Wildfire, climate change impacts amplify urgency for bold action

Photo courtesy of <a href="https://inciweb.nwcg.gov/incident/photograph/6461/10/93553">InciWeb)</a>

A helicopter dumps water over the Milepost 97 wildfire in Jackson County on July 29, 2019. (Photo courtesy of InciWeb)

Summertime is when we in the Pacific Northwest are likely to feel climate impacts the most. Every year that we delay action, the costs mount–both at home and abroad. As global temperatures rise, climate instability results in more drought, wildfires, hurricanes and floods at the cost of our global food supplies and natural-resource economies.

At home, 2.3 million Oregonians already live in areas of drought, which damages crops, pastures, streams, reservoirs, water wells and more, according to recent data from the National Drought Mitigation Center. Another 1 million people live in “abnormally dry” areas of the state, which include negative impacts to the growth of crops and pastures in the short term.

In February, the Oregon Department of Forestry published startling estimates concerning Sudden Oak Death, a disease currently threatening some of Oregon’s iconic trees such as the Douglas-fir in southwest Oregon. A tree pathologist told Oregon Public Broadcasting’s Think Out Loud that without action to lessen the damage, a half billion dollar economic loss could be felt in Curry and Coos counties.

The western areas of drought have created above normal chances for wildfires this season. The dry land provided no help to firefighters who have been battling the Milepost 97 fire since July 24, which reached more than 13,000 acres about a mile south of Canyonville in Douglas County, according to the Oregon Department of Forestry via InciWeb. Up to 1,300 hundred firefighters were called to contain the blaze.

The Associated Press reported the Pacific Northwest reached above-normal levels of fire danger three months earlier than any time in more than 10 years.

“And fire counts are up: As of late June, western Oregon forests had seen double the average number of fire starts from the previous decade — 48 compared with 20. Washington jumped even further, with 194 starts compared with an average of 74.

Even the region around Astoria, Oregon, which frequently gets 100-plus rainy days per year, has seen a dozen small fires in 2018 and 2019, according to data from Oregon’s Forestry Department. That compares with an average of just two per year over the previous decade.”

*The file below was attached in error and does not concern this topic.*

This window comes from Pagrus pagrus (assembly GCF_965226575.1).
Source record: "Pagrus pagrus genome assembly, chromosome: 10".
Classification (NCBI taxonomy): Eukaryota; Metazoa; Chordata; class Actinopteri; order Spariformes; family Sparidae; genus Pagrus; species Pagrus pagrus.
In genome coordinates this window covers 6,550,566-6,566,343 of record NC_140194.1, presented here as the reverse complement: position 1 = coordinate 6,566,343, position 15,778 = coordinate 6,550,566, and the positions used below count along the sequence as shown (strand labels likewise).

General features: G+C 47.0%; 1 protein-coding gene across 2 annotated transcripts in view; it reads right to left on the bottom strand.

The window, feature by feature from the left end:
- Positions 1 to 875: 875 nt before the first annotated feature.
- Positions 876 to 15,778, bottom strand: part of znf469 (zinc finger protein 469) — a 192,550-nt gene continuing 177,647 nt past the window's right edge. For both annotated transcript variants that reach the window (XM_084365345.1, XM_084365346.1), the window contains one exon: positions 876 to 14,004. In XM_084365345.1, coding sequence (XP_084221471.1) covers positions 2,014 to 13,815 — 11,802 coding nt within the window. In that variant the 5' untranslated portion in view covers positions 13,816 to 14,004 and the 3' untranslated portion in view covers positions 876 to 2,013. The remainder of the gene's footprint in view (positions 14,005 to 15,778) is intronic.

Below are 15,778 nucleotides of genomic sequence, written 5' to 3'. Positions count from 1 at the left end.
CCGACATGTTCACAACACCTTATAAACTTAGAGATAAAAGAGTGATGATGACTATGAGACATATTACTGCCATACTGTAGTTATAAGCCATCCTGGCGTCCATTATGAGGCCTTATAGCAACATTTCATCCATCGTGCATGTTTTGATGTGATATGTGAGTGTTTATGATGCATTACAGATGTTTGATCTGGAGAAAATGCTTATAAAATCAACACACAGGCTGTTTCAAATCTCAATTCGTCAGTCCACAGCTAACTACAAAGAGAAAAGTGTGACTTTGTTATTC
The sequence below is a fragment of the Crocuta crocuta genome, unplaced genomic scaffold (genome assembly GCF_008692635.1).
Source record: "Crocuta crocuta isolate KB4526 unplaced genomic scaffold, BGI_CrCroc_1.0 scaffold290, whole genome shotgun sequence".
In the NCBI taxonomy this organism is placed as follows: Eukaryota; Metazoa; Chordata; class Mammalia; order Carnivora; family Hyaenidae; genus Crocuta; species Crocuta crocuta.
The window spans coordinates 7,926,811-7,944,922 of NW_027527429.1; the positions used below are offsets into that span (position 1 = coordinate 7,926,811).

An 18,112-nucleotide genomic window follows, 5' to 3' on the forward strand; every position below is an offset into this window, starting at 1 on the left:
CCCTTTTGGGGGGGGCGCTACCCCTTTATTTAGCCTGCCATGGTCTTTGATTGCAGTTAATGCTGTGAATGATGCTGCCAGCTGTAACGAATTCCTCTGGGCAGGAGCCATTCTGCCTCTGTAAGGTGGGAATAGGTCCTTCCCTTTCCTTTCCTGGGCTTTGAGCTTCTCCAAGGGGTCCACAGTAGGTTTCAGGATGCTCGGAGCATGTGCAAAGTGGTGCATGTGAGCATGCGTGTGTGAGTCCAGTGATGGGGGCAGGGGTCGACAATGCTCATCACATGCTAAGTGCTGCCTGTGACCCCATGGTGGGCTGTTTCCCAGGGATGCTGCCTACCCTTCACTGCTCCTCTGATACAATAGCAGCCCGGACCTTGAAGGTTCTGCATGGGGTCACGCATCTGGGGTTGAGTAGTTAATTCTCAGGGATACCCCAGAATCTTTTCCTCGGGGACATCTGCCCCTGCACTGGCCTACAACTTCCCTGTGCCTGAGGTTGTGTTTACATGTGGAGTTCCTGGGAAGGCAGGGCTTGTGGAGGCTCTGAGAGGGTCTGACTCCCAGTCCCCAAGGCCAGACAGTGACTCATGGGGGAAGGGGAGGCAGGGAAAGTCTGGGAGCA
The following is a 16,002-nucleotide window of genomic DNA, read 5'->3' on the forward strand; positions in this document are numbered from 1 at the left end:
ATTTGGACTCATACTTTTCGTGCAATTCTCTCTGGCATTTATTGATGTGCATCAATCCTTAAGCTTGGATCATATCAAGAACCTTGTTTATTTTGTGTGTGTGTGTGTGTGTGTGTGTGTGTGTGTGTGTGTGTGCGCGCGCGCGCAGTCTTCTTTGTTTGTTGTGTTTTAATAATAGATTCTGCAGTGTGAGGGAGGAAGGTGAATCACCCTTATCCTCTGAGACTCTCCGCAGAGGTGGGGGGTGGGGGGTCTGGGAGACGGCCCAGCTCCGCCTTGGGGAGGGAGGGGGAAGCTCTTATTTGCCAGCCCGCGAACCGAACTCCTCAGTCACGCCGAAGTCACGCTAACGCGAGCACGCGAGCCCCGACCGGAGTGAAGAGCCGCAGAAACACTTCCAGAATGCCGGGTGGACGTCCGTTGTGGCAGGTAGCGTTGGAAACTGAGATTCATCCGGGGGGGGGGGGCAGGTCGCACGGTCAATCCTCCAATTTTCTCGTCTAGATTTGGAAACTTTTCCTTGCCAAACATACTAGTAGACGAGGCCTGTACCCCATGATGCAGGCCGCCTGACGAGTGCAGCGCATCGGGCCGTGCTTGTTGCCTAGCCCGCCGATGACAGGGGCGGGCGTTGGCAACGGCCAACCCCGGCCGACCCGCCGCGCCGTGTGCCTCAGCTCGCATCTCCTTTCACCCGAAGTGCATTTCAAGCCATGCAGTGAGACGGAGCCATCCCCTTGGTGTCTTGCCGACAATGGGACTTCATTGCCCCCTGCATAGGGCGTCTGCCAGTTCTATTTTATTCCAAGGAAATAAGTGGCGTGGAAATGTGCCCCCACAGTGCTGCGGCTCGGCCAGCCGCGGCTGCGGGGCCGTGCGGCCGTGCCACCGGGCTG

Across the state, cities and counties continue to prep for the threat of wildfire. In Ashland, officials are considering changing their building codes to require more fire-resilient buildings, a city fire chief told the radio station.

How bad will fires get in our children’s lifetime if global warming continues?

  • In the Willamette River Basin, which spans 12,000 square miles from the Portland to Eugene metro areas, the average area burned by wildfires is predicted to increase up to 9-fold throughout the 21st century, according to Oregon State University’s Institute for Natural Resources.
  • In the Klamath Mountains of SW Oregon, home to many plants and animals that exist in no other part of the world, one-third of the area’s conifer trees could be lost, according to a 100-year simulation. No matter how moderate or severe the simulation, researchers predicted longer droughts, reduced plant survival and an increase in shrubs, which create more fuel for fires.
  • A National Climate Assessment predicts the average area burned by wildfires in the Northwest will quadruple by the 2080s.

How many Oregon homes are in the danger zone?

  • In 2014, the Union of Concerned Scientists reported that more than 107,000 homes in Oregon are at “high or very high risk of wildfire damage.”  That’s 8% of all homes with a combined value at $12.7 billion.

What is the economic impact and lost economic activity because of Oregon fires?

  • Wildfires cost Oregon’s tourism industry $51.5 million in 2017, with the lodging, food and beverage services taking the biggest hit. Over all, that includes $16 million in lost wages and earnings for hardworking Oregonians and also $368,000 and $1.5 million in lost in local and state tax revenues, according to Travel Oregon.

It’s critically important that we in Oregon continue to do our share to reduce the harmful emissions that drive climate disruption. The Clean Energy Jobs bill would put a cap on all major sources of climate pollution, require those polluters to pay for permits, and invest money back into solutions that reduce emissions and protect communities from climate damages. The State of Oregon doesn’t currently have enough resources to safeguard communities from wildfire or switch to cleaner energy. The Clean Energy Jobs bill would provide significant resources to make those changes. Specifically to mitigate wildfire risk, the bill would:

  • Provide funding and training for forest health treatments and sustainable forest management, creating jobs in rural areas.
  • Provide resources to clear vegetation near homes and buildings that are close to forest boundaries to reduce fire risks.
  • Retrofit schools and community buildings to have air conditioning and advanced air filtration so that communities have places of refuge during extreme heat and dangerous air quality days due to wildfire smoke.
  • Provide funding to repair roads after fire damage.

Oregon Environmental Council continues to push for strong policies that address the root cause of climate pollution, while generating resources that can make communities more resilient in the face of climate impacts.

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